Zambia - Summary
Education Encyclopedia - StateUniversity.comGlobal Education ReferenceZambia - History Background, Constitutional Legal Foundations, Educational System—overview, Preprimary Primary Education, Secondary Education
At independence Zambia had one of the most poorly developed education systems of Britain's former colonies with just 109 university graduates and less than 0.5 percent of the population estimated to have completed primary education. The country has since invested heavily in education at all levels, and well over 90 percent of children ages 7 to 13 attend school.
On the whole, Zambia has made some progress towards achieving universal primary education and increased participation in secondary and higher education. However one of the biggest challenges for Zambia's policymakers is to make education accessible to every school child in the face of increasing poverty and a rising demand for cost sharing. Government expenditure on education remained at roughly 10 percent of the total national budget and 2 percent of the GDP. Both were below the targeted levels, 15 percent of total government expenditure and some 4 percent of the GDP. Indications are that children from low-income families are more likely to dropout of school than those from higher-income families. The country cannot afford to teach its children. Consequently the cost of sending children to school falls upon the parents. Many poor families can't pay for the school fees, uniforms, books, and pencils. Seventy percent of Zambians live below the poverty line (McCulloch et al. 2000). There is a need to prioritize and redirect resources that are being freed from debt reduction to be allocated to education. There is a need to relieve the poor of the burden of fees and cost sharing measures by making education free of direct cost for the impoverished.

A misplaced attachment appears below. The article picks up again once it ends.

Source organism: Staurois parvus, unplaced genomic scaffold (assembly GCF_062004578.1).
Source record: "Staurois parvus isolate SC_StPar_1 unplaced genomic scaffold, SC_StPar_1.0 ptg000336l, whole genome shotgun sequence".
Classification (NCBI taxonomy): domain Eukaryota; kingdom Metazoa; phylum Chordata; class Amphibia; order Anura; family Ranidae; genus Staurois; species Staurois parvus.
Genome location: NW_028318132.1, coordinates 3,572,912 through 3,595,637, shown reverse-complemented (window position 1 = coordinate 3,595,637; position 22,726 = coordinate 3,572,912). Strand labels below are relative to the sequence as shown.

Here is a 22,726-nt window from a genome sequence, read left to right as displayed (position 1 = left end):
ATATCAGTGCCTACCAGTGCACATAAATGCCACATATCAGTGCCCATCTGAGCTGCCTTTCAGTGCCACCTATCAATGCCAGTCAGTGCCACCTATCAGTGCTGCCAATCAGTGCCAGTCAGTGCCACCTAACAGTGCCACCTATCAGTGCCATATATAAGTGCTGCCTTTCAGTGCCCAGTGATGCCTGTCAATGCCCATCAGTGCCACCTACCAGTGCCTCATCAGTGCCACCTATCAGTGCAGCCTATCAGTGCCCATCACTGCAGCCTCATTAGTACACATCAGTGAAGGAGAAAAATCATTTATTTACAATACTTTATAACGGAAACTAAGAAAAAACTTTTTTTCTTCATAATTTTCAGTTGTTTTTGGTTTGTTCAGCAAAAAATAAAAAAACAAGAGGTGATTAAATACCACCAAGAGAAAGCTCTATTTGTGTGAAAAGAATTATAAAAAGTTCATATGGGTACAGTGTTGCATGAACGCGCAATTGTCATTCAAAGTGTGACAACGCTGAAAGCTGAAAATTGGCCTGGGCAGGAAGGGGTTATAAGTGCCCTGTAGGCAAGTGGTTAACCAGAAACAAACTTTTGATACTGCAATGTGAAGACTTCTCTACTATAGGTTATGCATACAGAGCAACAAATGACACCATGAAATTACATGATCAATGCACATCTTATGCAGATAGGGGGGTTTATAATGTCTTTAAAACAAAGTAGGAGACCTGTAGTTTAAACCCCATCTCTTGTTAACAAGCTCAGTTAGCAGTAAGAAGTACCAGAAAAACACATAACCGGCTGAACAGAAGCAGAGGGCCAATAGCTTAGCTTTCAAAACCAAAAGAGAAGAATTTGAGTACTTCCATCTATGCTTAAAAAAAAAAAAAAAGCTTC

There is still a gender gap in education, particularly in rural areas, and an overall gap between enrollments in urban and rural areas. There is a need to eliminate imbalances by achieving parity in gender and urban/rural education. This can be achieved by specifically implementing policy measures that address these inequities through increased partnership and the involvement of communities, NGOs, the private sector, and donors in educational provision.
Although there is a recognized need and a high demand for increased activity in basic education, the government has conventionally prioritized higher-level education in its allocation of resources. It is important that basic education receives an increased allocation of resources.
Zambia's education system is also greatly suffering because of the HIV/AIDS epidemic. It is important that Zambia's education sector continues to vigorously pursue an education policy that fully incorporates HIV/AIDS prevention both to students and staff.
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